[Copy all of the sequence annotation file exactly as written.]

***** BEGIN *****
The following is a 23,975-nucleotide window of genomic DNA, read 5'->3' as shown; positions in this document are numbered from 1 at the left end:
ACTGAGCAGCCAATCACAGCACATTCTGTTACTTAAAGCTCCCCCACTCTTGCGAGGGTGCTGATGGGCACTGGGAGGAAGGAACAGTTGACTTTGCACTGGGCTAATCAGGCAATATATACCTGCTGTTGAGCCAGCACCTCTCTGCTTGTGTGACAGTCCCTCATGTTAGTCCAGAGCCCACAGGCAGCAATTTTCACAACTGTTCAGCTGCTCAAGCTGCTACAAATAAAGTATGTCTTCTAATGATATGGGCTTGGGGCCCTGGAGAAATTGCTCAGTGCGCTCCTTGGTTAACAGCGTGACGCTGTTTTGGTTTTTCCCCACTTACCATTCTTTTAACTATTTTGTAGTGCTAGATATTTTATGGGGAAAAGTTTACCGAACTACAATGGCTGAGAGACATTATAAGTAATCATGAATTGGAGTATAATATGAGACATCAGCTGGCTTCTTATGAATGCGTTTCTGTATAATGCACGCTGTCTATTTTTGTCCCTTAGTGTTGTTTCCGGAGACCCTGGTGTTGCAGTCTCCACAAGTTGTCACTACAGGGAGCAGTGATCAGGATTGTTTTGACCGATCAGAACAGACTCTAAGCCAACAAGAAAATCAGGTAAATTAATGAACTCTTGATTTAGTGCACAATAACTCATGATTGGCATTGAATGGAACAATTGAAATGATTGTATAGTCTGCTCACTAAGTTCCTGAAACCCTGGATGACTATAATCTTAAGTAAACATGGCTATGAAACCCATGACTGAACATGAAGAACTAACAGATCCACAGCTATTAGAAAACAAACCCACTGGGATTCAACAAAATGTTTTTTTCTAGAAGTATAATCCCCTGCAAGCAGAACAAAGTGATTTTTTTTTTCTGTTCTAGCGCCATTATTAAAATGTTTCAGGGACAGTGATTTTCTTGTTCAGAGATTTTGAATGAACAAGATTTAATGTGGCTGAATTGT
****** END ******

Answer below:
The following is a 23,975-nucleotide window of genomic DNA, read 5'->3' as shown; positions in this document are numbered from 1 at the left end:
ACTGAGCAGCCAATCACAGCACATTCTGTTACTTAAAGCTCCCCCACTCTTGCGAGGGTGCTGATGGGCACTGGGAGGAAGGAACAGTTGACTTTGCACTGGGCTAATCAGGCAATATATACCTGCTGTTGAGCCAGCACCTCTCTGCTTGTGTGACAGTCCCTCATGTTAGTCCAGAGCCCACAGGCAGCAATTTTCACAACTGTTCAGCTGCTCAAGCTGCTACAAATAAAGTATGTCTTCTAATGATATGGGCTTGGGGCCCTGGAGAAATTGCTCAGTGCGCTCCTTGGTTAACAGCGTGACGCTGTTTTGGTTTTTCCCCACTTACCATTCTTTTAACTATTTTGTAGTGCTAGATATTTTATGGGGAAAAGTTTACCGAACTACAATGGCTGAGAGACATTATAAGTAATCATGAATTGGAGTATAATATGAGACATCAGCTGGCTTCTTATGAATGCGTTTCTGTATAATGCACGCTGTCTATTTTTGTCCCTTAGTGTTGTTTCCGGAGACCCTGGTGTTGCAGTCTCCACAAGTTGTCACTACAGGGAGCAGTGATCAGGATTGTTTTGACCGATCAGAACAGACTCTAAGCCAACAAGAAAATCAGGTAAATTAATGAACTCTTGATTTAGTGCACAATAACTCATGATTGGCATTGAATGGAACAATTGAAATGATTGTATAGTCTGCTCACTAAGTTCCTGAAACCCTGGATGACTATAATCTTAAGTAAACATGGCTATGAAACCCATGACTGAACATGAAGAACTAACAGATCCACAGCTATTAGAAAACAAACCCACTGGGATTCAACAAAATGTTTTTTTCTAGAAGTATAATCCCCTGCAAGCAGAACAAAGTGATTTTTTTTTTCTGTTCTAGCGCCATTATTAAAATGTTTCAGGGACAGTGATTTTCTTGTTCAGAGATTTTGAATGAACAAGATTTAATGTGGCTGAATTGT